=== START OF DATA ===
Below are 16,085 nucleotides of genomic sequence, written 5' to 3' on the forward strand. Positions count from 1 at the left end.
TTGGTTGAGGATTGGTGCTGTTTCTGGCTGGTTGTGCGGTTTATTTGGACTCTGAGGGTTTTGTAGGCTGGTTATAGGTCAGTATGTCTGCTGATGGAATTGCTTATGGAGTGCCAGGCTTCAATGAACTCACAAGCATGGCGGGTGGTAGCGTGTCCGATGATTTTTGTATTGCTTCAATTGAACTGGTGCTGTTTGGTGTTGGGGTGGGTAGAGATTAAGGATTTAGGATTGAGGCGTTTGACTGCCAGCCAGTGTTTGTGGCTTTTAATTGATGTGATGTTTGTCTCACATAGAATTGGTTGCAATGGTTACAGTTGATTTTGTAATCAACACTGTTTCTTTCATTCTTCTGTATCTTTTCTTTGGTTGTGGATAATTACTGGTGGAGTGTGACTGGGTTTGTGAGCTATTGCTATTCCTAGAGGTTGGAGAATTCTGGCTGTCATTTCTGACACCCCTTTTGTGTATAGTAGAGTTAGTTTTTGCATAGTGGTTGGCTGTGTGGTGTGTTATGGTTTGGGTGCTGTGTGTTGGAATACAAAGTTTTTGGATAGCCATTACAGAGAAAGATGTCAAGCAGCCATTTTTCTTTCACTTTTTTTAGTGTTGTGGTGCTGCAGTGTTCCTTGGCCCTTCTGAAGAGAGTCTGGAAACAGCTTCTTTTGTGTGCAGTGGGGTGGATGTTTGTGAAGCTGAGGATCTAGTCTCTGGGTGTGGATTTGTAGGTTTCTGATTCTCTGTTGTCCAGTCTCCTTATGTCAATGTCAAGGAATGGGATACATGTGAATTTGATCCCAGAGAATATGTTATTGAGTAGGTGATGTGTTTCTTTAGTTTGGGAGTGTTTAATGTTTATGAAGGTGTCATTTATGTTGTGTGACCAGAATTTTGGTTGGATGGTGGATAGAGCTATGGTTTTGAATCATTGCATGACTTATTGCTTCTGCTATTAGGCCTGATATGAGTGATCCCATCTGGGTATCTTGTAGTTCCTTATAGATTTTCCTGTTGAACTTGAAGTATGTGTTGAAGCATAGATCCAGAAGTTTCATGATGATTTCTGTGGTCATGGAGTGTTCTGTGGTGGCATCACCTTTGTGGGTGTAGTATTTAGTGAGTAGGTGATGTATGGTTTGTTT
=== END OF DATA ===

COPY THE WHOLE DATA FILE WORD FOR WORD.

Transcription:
Below are 16,085 nucleotides of genomic sequence, written 5' to 3' on the forward strand. Positions count from 1 at the left end.
TTGGTTGAGGATTGGTGCTGTTTCTGGCTGGTTGTGCGGTTTATTTGGACTCTGAGGGTTTTGTAGGCTGGTTATAGGTCAGTATGTCTGCTGATGGAATTGCTTATGGAGTGCCAGGCTTCAATGAACTCACAAGCATGGCGGGTGGTAGCGTGTCCGATGATTTTTGTATTGCTTCAATTGAACTGGTGCTGTTTGGTGTTGGGGTGGGTAGAGATTAAGGATTTAGGATTGAGGCGTTTGACTGCCAGCCAGTGTTTGTGGCTTTTAATTGATGTGATGTTTGTCTCACATAGAATTGGTTGCAATGGTTACAGTTGATTTTGTAATCAACACTGTTTCTTTCATTCTTCTGTATCTTTTCTTTGGTTGTGGATAATTACTGGTGGAGTGTGACTGGGTTTGTGAGCTATTGCTATTCCTAGAGGTTGGAGAATTCTGGCTGTCATTTCTGACACCCCTTTTGTGTATAGTAGAGTTAGTTTTTGCATAGTGGTTGGCTGTGTGGTGTGTTATGGTTTGGGTGCTGTGTGTTGGAATACAAAGTTTTTGGATAGCCATTACAGAGAAAGATGTCAAGCAGCCATTTTTCTTTCACTTTTTTTAGTGTTGTGGTGCTGCAGTGTTCCTTGGCCCTTCTGAAGAGAGTCTGGAAACAGCTTCTTTTGTGTGCAGTGGGGTGGATGTTTGTGAAGCTGAGGATCTAGTCTCTGGGTGTGGATTTGTAGGTTTCTGATTCTCTGTTGTCCAGTCTCCTTATGTCAATGTCAAGGAATGGGATACATGTGAATTTGATCCCAGAGAATATGTTATTGAGTAGGTGATGTGTTTCTTTAGTTTGGGAGTGTTTAATGTTTATGAAGGTGTCATTTATGTTGTGTGACCAGAATTTTGGTTGGATGGTGGATAGAGCTATGGTTTTGAATCATTGCATGACTTATTGCTTCTGCTATTAGGCCTGATATGAGTGATCCCATCTGGGTATCTTGTAGTTCCTTATAGATTTTCCTGTTGAACTTGAAGTATGTGTTGAAGCATAGATCCAGAAGTTTCATGATGATTTCTGTGGTCATGGAGTGTTCTGTGGTGGCATCACCTTTGTGGGTGTAGTATTTAGTGAGTAGGTGATGTATGGTTTGTTT